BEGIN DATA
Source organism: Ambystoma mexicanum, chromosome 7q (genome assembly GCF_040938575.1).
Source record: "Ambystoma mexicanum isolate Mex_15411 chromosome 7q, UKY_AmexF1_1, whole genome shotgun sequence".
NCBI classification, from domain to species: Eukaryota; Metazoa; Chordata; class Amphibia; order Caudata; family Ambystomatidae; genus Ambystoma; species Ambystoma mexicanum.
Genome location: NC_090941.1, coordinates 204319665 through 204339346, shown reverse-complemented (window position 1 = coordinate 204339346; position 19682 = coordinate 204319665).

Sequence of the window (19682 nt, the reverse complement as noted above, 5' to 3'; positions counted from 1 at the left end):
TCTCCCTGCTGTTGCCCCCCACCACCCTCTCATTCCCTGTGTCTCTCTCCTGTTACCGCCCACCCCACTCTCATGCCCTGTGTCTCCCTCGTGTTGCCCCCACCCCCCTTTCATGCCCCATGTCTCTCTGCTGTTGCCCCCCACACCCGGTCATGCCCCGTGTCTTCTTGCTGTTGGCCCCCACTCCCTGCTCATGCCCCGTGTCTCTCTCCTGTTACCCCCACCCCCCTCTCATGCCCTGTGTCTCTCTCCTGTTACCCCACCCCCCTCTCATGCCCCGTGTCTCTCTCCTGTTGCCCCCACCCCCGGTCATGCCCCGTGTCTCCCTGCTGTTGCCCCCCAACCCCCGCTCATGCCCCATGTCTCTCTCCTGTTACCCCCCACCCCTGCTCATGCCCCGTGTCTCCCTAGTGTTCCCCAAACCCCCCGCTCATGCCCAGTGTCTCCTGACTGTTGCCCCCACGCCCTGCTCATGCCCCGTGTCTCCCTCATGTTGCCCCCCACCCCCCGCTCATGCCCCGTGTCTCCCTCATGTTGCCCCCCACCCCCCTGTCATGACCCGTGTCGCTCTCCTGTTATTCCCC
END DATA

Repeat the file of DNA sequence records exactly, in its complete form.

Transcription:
Source organism: Ambystoma mexicanum, chromosome 7q (genome assembly GCF_040938575.1).
Source record: "Ambystoma mexicanum isolate Mex_15411 chromosome 7q, UKY_AmexF1_1, whole genome shotgun sequence".
NCBI classification, from domain to species: Eukaryota; Metazoa; Chordata; class Amphibia; order Caudata; family Ambystomatidae; genus Ambystoma; species Ambystoma mexicanum.
Genome location: NC_090941.1, coordinates 204319665 through 204339346, shown reverse-complemented (window position 1 = coordinate 204339346; position 19682 = coordinate 204319665).

Sequence of the window (19682 nt, the reverse complement as noted above, 5' to 3'; positions counted from 1 at the left end):
TCTCCCTGCTGTTGCCCCCCACCACCCTCTCATTCCCTGTGTCTCTCTCCTGTTACCGCCCACCCCACTCTCATGCCCTGTGTCTCCCTCGTGTTGCCCCCACCCCCCTTTCATGCCCCATGTCTCTCTGCTGTTGCCCCCCACACCCGGTCATGCCCCGTGTCTTCTTGCTGTTGGCCCCCACTCCCTGCTCATGCCCCGTGTCTCTCTCCTGTTACCCCCACCCCCCTCTCATGCCCTGTGTCTCTCTCCTGTTACCCCACCCCCCTCTCATGCCCCGTGTCTCTCTCCTGTTGCCCCCACCCCCGGTCATGCCCCGTGTCTCCCTGCTGTTGCCCCCCAACCCCCGCTCATGCCCCATGTCTCTCTCCTGTTACCCCCCACCCCTGCTCATGCCCCGTGTCTCCCTAGTGTTCCCCAAACCCCCCGCTCATGCCCAGTGTCTCCTGACTGTTGCCCCCACGCCCTGCTCATGCCCCGTGTCTCCCTCATGTTGCCCCCCACCCCCCGCTCATGCCCCGTGTCTCCCTCATGTTGCCCCCCACCCCCCTGTCATGACCCGTGTCGCTCTCCTGTTATTCCCC